Understanding Data Ownership and Data Privacy
to Maximize Value of Big Data
Consumers love the convenience and capabilities of integrated devices, from door bells that notify them when packages have been delivered to robotic vacuum cleaners that send updates to their owner's phones about where in the house they have cleaned, which is great for companies in the Internet of Things, Artificial Intelligence, and Robotic spaces. But to make these wonderful gadgets work in increasingly useful ways, companies must collect and manage large volumes of user data that include sensitive personal information.
While consumers want a full feature set, they are simultaneously wary of unauthorized use of the information collected from their homes and about their preferences either by intentional sale of the collected information to third parties or unintentional leaking of that information through loose data security practices. Companies that have failed to adequately protect consumers' information have faced various forms of backlash, from loss of customers due to negative press coverage and government investigations to fines imposed by government agencies and large payouts to settle class-action lawsuits.
The best way to minimize risk of such negative ramifications is to understand the rights associated with the data sets collected. The most common mistake that companies have made is to assume the company has full rights to determine how to use, sell, market, and keep the user data it collects. The diagram below shows general categories of data collected from device users.
The company likely has some rights to each of these types of data. For instance, the company may have trade-secret rights to the non-public information in those data sets that would prevent competitors from freely using the data sets. In addition, the company may have copyrights to the formatting and display of the data and patents on data mining, correlation, or artificial intelligence techniques. However, users have rights to the personal information, like names associated with credit card or bank information (a.k.a. personally identifiable information (PII)), home addresses, photos and videos of inside homes, Wi-Fi passwords (shown in red); and that user information must be given protections. Personal information is protected by privacy laws (state, local, or national laws of foreign countries), and any manipulation, transfer, or disclosure of that personal information has liability ramifications.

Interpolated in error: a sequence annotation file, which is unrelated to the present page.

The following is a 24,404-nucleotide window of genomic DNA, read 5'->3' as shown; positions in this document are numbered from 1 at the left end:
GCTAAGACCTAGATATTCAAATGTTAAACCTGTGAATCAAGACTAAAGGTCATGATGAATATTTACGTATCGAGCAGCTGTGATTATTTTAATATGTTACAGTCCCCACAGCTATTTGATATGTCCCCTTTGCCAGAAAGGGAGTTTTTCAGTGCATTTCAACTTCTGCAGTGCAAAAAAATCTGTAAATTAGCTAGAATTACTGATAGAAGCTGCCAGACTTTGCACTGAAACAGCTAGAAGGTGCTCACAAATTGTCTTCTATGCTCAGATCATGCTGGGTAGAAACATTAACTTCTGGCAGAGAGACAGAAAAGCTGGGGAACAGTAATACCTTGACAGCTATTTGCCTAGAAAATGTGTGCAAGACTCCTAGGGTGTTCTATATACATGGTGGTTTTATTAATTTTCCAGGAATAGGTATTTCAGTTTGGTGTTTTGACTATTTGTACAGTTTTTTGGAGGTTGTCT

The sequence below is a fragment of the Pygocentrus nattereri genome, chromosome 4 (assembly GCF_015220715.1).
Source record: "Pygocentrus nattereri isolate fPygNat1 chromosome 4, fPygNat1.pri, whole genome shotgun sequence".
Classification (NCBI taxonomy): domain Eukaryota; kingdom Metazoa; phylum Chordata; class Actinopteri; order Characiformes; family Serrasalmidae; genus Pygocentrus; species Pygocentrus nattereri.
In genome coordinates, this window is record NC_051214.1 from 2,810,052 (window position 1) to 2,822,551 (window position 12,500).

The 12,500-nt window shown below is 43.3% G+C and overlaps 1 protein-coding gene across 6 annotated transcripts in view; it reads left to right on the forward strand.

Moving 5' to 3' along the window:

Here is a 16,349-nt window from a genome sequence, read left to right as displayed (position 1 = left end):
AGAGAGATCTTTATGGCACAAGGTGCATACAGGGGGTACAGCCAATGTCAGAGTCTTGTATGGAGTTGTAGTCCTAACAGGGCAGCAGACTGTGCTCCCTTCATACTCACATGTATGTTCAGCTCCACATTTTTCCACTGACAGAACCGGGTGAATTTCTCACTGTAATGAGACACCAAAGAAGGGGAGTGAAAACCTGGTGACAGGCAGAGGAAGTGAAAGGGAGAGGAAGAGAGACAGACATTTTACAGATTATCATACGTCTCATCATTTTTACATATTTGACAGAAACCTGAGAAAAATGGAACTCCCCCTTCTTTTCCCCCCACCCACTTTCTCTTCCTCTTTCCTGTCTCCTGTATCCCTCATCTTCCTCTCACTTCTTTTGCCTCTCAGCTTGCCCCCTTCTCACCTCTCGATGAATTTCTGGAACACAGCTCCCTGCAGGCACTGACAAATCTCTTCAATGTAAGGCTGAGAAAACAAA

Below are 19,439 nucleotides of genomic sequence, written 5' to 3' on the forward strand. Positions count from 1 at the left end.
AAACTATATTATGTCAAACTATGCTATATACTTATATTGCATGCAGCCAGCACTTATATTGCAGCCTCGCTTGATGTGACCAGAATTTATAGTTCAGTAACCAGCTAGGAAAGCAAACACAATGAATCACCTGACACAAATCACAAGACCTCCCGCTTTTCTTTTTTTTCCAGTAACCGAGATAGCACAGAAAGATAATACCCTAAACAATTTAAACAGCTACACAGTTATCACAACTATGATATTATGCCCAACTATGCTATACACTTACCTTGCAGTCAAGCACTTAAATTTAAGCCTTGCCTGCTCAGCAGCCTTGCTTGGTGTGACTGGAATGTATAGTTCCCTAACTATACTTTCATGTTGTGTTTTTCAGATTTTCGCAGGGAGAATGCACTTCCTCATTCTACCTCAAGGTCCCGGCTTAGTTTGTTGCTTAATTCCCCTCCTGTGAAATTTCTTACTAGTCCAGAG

To maximize the value of these rights, companies must know what type of information they are collecting and protect it accordingly. Minimizing the amount of personal information collected can lead to maximizing the value of the big data controlled by the company. Appropriately tailoring privacy notices to customers and obtaining customer consent can help minimize the liability risks and maximizing the value of the big data. Privacy and security of data should be considered starting in the early stages of project development. It's helpful to consult an intellectual property attorney knowledgeable about data privacy to figure out ways to minimize risk and maximize value.